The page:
SEE: Virtual Walkthrough of "Escape to Shit Mountain"

Joel Kyack Talks About His Pieces in Escape to Shit Mountain

“Well”, the bartender says, leaning into the bar in a familiar way, “let’s think about time as being linear in fact and cyclical in nature.”

Last weekend artist Joel Kyack opened his second solo exhibition, Escape to Shit Mountain, at Francois Ghebaly Gallery in Culver City. Kyack provided some insight into the exhibition–a multi-part installation meditating on time and our perception of it–and his practice at large by giving ForYourArt a virtual walkthrough. A Pacific Standard Time: Art in L.A. 1945-1980 Participating Gallery exhibition, Escape to Shit Mountain is on view through October 30, 2011.

I began Incident at Stoney Lake by making the shishi odoshi fountain at its center, with no idea of how I might use it. I liked it because I saw the potential for water to move something back and forth, and that seemed metaphorical to some grand tectonic measure of time. From there a very loose evolutionary narrative began to take shape with the painting and the apes. The piece and the entire show grew out of that initial fountain investigation.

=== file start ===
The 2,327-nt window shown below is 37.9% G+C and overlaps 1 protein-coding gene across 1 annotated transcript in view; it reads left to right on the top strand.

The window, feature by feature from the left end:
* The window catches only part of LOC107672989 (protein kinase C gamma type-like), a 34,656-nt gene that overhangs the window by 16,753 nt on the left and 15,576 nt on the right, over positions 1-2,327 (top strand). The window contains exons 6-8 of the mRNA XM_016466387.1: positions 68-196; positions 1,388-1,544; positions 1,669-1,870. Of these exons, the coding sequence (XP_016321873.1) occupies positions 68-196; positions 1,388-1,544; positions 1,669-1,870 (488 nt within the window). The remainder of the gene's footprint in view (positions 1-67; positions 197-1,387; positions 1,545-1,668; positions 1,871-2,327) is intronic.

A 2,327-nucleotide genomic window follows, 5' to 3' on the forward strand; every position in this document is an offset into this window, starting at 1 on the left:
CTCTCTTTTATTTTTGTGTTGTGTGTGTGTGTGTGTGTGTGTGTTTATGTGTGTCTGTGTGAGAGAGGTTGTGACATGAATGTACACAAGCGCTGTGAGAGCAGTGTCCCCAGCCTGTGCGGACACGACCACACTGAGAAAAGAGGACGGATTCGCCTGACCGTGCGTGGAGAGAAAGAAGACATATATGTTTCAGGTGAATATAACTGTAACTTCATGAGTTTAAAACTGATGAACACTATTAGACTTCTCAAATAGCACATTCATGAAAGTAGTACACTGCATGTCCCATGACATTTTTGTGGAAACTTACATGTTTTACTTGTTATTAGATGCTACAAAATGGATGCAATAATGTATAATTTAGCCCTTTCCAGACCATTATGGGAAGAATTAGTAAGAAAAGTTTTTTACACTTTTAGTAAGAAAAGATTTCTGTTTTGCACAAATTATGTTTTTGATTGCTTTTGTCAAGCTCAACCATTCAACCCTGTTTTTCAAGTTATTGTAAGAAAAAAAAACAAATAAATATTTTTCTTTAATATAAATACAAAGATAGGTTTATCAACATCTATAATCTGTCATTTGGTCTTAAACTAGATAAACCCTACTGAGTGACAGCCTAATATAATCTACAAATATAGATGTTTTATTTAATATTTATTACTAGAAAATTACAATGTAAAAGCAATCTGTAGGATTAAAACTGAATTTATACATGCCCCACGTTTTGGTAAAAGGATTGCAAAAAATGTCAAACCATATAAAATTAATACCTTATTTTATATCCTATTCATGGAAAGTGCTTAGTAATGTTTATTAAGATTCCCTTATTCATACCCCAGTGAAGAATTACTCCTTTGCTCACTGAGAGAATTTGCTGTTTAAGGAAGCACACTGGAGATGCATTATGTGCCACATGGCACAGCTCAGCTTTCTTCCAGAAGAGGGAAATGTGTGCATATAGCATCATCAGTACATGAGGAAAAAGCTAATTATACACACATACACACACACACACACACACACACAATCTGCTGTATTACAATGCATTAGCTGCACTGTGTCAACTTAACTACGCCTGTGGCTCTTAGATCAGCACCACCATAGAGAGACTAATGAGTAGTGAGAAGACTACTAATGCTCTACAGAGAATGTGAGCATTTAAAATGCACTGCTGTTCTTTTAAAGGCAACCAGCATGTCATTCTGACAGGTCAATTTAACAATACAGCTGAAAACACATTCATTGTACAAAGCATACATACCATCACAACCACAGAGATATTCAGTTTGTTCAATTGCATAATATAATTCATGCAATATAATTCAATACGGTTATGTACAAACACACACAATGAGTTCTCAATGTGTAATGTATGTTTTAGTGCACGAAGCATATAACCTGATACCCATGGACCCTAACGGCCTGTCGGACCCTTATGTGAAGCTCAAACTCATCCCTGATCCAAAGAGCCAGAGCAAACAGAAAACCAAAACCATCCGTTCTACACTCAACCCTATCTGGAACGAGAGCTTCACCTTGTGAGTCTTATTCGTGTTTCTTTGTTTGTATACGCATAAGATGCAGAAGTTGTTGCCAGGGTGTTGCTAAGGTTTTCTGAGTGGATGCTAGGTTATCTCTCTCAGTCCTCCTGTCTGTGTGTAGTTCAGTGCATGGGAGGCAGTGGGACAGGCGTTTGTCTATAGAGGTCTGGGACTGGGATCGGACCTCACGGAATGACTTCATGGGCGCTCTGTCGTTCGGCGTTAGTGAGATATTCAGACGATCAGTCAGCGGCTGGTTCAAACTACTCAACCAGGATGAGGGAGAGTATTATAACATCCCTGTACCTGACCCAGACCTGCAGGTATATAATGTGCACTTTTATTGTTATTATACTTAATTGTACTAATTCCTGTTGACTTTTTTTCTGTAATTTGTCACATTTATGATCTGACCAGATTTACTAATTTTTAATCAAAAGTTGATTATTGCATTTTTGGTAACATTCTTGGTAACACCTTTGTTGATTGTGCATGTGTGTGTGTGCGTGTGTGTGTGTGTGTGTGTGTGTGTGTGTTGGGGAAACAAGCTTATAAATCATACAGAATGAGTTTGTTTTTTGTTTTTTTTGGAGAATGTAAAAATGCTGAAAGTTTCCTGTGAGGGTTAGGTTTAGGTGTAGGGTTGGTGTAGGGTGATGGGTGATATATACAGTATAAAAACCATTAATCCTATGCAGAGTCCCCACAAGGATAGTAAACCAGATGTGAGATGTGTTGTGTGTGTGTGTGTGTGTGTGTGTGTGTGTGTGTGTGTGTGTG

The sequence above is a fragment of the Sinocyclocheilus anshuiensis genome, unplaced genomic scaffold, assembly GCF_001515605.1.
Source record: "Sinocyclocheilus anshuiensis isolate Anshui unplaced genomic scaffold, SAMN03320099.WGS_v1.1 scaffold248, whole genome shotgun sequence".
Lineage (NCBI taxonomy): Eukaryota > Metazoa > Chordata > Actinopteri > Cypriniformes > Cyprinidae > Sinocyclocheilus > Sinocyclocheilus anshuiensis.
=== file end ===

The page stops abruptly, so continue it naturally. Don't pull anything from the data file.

This begins the first (lowest) level of the implied mountain created in the gallery installation. The trunk of a chopped-down tree and a man planting a sapling share an awkward conversation via duet for trumpet (original score for installation) in the diptych Pine Woods Municipal Band Tryouts.

Good Things Come (To Those Who Wait?) constitutes the second, or middle, level of the gallery installation and the second of two diptychs. A tin-can telephone is employed posthumously by two gravestones in intimate conversation at a desert hillside miniature golf course cemetery.

Snowblind steeply caps Shit Mountain with an icy slope where a bathroom sink rises from the snow and a black liquid runs endlessly from its faucet.

5’56 is the amount of time (in minutes and seconds) that is the total time of all the hourglasses on the table added together. At the opening someone stole 22 seconds worth, so maybe now the piece should be called 5’34. Here Los Angeles beach sand adds to its intrinsic relationship to time (the process of it being ground down from larger matter) by itself becoming a mass that a value of time is ascribed to.

MY TIME = MY TIME is a drawing / study for the piece 5’56. These drawings are made simultaneously with the sculptures as a way for me to work through developing ideas.

by Sarah Williams and Joel Kyack

Also see All About Gary Panter.